The People's Republic of Bangladesh came into existence only in 1971 after the “war of liberation” from Pakistan. The partition of the British empire in 1947 resulted in the split of Bengal into two regions divided by a border, that was physical, political and religious all at once. West Bengal, mostly Hindu, was kept under the dominion of the Indian Government, while East Bengal (renamed East Pakistan) had a Muslim majority and was annexed to the newly formed Pakistan. Separated by approximately 1700 kilometers, the political union between Pakistan and East Pakistan was not easy.

Through the years, ethnic and linguistic discrimination became progressively widespread in the Pakistani civil and military services, in which Bengalis were under-represented. The situation exploded after the general elections of 1970 when the pro-Bengal party Awami League won the majority of seats at the General Assembly. Subsequently, the Pakistani Government annulled the electoral result, which brought East Pakistan, backed by India, to declare independence on the 26th of March 1971. This led to a conflict between Islamabad and Dhaka that ended with the quick surrender of Pakistan. The “Bangladesh Liberation War” started and ended in roughly 9 months.

The new country, which took the name of Bangladesh, adopted its constitution on  November 4 1972, establishing a secular and multiparty parliamentary democracy. Soon after its creation, Bangladesh faced political instability and great socioeconomic challenges. Weakened by endemic poverty and recurrent famine, the country was run by military juntas for 15 consecutive years starting from the first coup d’état in 1975.

In addition, Bangladesh is severely affected by natural disasters. Positioned in the confluence of two large rivers, the Ganges and the Brahmaputra, much of the country is prone to seasonal flooding, landslides and cyclones making it extremely vulnerable to the effects of climate change, exacerbated by a very high population density. The People's Republic of Bangladesh covers an area of 147,000 square kilometers and has a population of over 160 million, making it one of the world's most densely populated countries.

In the last two decades, Bangladesh has benefitted from improved political stability, steady economic growth and enhanced foreign relations, particularly with neighboring India. During the same timeframe, life expectancy, literacy rates, per capita food production, infrastructures have increased significantly.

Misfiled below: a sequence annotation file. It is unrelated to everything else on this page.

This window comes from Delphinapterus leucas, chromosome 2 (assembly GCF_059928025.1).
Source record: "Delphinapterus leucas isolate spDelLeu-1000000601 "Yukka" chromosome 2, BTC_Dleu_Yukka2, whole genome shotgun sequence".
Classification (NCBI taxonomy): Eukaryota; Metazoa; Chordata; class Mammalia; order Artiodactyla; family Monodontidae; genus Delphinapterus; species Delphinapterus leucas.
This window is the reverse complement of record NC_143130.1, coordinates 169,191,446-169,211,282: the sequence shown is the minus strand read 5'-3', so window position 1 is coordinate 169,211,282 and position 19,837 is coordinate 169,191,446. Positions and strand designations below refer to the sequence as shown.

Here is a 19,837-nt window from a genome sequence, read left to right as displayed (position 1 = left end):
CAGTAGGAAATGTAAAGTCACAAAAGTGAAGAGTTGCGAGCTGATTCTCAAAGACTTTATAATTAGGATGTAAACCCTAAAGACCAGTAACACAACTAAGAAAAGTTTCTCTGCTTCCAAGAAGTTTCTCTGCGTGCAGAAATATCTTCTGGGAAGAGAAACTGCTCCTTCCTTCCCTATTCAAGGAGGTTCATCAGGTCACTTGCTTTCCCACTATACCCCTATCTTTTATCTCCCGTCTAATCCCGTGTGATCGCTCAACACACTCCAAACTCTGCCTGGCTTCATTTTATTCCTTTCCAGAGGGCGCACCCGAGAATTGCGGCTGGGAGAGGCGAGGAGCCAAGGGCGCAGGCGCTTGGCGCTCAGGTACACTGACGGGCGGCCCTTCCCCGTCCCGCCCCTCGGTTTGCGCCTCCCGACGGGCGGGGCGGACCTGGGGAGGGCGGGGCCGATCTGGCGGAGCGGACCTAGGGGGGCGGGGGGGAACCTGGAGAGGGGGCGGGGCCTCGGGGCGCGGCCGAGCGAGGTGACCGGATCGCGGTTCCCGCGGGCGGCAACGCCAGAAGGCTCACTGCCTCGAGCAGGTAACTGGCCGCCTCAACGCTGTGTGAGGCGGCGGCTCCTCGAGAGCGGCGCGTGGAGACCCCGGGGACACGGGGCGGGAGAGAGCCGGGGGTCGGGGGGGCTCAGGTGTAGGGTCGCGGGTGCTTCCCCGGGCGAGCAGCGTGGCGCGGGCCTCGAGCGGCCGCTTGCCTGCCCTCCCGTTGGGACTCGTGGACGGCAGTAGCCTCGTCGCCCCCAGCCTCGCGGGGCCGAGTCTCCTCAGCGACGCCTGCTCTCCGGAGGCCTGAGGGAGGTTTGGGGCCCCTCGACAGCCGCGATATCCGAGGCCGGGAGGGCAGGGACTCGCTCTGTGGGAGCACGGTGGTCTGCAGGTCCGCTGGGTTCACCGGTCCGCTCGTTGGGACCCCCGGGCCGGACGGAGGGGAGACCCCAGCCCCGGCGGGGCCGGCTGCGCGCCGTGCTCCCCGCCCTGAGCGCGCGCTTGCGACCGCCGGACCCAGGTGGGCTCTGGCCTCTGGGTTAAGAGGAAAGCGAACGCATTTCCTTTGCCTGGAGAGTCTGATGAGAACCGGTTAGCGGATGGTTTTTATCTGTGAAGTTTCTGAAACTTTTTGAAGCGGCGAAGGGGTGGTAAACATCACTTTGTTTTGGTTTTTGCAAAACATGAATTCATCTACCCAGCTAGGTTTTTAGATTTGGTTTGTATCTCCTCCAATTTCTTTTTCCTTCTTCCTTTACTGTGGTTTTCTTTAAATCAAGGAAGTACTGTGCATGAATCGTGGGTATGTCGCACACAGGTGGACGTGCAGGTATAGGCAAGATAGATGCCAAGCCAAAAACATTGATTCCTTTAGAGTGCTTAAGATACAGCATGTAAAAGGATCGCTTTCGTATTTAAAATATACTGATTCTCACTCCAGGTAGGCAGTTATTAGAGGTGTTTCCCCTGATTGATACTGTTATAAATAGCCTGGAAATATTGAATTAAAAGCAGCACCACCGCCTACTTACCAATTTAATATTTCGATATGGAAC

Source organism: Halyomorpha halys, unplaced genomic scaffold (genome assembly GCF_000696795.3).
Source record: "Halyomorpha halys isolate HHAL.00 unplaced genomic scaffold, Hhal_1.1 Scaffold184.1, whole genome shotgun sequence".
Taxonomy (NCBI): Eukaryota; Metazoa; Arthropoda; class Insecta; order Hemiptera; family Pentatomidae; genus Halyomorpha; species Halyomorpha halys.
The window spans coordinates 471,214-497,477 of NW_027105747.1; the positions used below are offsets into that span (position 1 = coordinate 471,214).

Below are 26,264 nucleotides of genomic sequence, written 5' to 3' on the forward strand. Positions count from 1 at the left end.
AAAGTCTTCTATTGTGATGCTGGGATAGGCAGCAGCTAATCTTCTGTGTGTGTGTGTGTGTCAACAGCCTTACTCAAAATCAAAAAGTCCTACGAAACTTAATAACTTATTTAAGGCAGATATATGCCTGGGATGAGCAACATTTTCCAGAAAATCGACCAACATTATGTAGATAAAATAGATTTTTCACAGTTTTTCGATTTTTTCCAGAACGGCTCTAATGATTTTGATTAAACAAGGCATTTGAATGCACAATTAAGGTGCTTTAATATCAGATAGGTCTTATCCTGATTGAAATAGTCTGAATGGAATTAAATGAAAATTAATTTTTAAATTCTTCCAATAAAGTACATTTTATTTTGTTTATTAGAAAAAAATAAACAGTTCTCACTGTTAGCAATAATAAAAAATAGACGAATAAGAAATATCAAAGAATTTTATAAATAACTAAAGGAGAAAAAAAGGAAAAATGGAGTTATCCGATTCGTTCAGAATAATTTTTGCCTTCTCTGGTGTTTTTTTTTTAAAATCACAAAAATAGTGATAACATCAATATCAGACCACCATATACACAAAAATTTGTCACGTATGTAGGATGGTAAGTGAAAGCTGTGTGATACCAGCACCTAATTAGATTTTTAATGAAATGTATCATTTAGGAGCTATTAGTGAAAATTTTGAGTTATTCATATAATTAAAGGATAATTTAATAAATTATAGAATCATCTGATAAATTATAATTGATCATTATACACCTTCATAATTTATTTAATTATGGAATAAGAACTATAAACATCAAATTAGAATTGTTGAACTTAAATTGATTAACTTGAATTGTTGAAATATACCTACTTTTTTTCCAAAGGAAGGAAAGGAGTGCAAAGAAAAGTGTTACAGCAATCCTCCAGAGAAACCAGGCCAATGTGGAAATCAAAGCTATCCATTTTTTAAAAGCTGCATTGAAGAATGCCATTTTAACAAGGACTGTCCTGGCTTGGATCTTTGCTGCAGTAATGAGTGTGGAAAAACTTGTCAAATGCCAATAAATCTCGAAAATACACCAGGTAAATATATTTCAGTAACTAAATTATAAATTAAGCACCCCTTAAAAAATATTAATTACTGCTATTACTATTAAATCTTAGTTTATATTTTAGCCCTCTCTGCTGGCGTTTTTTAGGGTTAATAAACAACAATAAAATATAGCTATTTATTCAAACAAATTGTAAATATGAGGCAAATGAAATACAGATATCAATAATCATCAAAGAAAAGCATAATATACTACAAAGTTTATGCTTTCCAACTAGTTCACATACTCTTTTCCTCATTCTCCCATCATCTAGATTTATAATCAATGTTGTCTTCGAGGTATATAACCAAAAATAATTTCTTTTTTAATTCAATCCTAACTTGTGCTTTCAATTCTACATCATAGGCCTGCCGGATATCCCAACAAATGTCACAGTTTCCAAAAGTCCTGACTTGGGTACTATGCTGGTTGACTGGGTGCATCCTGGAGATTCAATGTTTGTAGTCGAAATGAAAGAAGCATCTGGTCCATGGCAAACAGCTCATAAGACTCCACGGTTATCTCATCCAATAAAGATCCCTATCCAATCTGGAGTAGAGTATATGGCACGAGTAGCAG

However, when the last Rohingya crisis erupted in Myanmar’s Rakhine State, in August 2017, hundreds of thousands of civilians were forced to flee their homes and cross the border into Bangladesh. Since then, the humanitarian situation in the country has intensified, especially in the area of Cox’s Bazar, currently the world’s largest refugee settlement.

The scale of the population influx has put tremendous strain on existing humanitarian services in the district of Cox’s Bazar, making a planned and harmonized intervention from the international community an urgent priority in order to contain the humanitarian crisis. According to UNCHR, as of early 2020, 859,808 Rohingya people have been registered in 187,844 households. Of these, 51% are children.

With resolution n. 50 of February 5, 2018, the Joint Committee of the Italian Ministry of Foreign Affairs and Cooperation extended the mandate of AICS Yangon to cover cooperation activities carried out in Bangladesh. Today, operations in Bangladesh are implemented under  “non ordinary” planning, which means that AICS Yangon is entitled to carry out only emergency interventions.

Currently, AICS activities are concentrated in the area of Cox's Bazar and are aligned to emergency programs implemented by UN agencies and international NGOs. AICS projects are focused on humanitarian aid for the vulnerable groups living in the refugee camps in Cox's Bazar district, across the border from Myanmar.

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